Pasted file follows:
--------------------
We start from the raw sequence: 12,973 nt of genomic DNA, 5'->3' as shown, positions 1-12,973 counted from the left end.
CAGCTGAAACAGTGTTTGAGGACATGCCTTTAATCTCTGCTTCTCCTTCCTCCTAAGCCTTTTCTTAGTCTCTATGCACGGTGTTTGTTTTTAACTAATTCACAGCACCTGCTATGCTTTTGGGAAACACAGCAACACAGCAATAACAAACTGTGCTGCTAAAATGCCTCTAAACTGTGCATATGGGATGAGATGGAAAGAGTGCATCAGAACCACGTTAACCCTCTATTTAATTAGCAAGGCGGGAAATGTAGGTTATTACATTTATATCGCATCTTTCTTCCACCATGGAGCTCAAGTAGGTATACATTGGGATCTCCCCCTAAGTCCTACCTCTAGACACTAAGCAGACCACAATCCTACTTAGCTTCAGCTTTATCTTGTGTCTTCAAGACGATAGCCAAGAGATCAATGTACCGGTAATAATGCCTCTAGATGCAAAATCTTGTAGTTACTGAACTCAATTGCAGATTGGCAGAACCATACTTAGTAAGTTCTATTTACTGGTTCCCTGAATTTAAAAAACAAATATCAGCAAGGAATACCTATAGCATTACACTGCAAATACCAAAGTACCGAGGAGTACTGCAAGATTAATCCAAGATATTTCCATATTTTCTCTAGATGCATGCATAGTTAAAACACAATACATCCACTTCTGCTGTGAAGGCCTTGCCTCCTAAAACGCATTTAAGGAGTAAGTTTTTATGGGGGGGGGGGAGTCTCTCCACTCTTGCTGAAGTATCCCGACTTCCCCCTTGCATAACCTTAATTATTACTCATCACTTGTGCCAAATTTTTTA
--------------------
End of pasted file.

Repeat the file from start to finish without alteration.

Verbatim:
We start from the raw sequence: 12,973 nt of genomic DNA, 5'->3' as shown, positions 1-12,973 counted from the left end.
CAGCTGAAACAGTGTTTGAGGACATGCCTTTAATCTCTGCTTCTCCTTCCTCCTAAGCCTTTTCTTAGTCTCTATGCACGGTGTTTGTTTTTAACTAATTCACAGCACCTGCTATGCTTTTGGGAAACACAGCAACACAGCAATAACAAACTGTGCTGCTAAAATGCCTCTAAACTGTGCATATGGGATGAGATGGAAAGAGTGCATCAGAACCACGTTAACCCTCTATTTAATTAGCAAGGCGGGAAATGTAGGTTATTACATTTATATCGCATCTTTCTTCCACCATGGAGCTCAAGTAGGTATACATTGGGATCTCCCCCTAAGTCCTACCTCTAGACACTAAGCAGACCACAATCCTACTTAGCTTCAGCTTTATCTTGTGTCTTCAAGACGATAGCCAAGAGATCAATGTACCGGTAATAATGCCTCTAGATGCAAAATCTTGTAGTTACTGAACTCAATTGCAGATTGGCAGAACCATACTTAGTAAGTTCTATTTACTGGTTCCCTGAATTTAAAAAACAAATATCAGCAAGGAATACCTATAGCATTACACTGCAAATACCAAAGTACCGAGGAGTACTGCAAGATTAATCCAAGATATTTCCATATTTTCTCTAGATGCATGCATAGTTAAAACACAATACATCCACTTCTGCTGTGAAGGCCTTGCCTCCTAAAACGCATTTAAGGAGTAAGTTTTTATGGGGGGGGGGGAGTCTCTCCACTCTTGCTGAAGTATCCCGACTTCCCCCTTGCATAACCTTAATTATTACTCATCACTTGTGCCAAATTTTTTA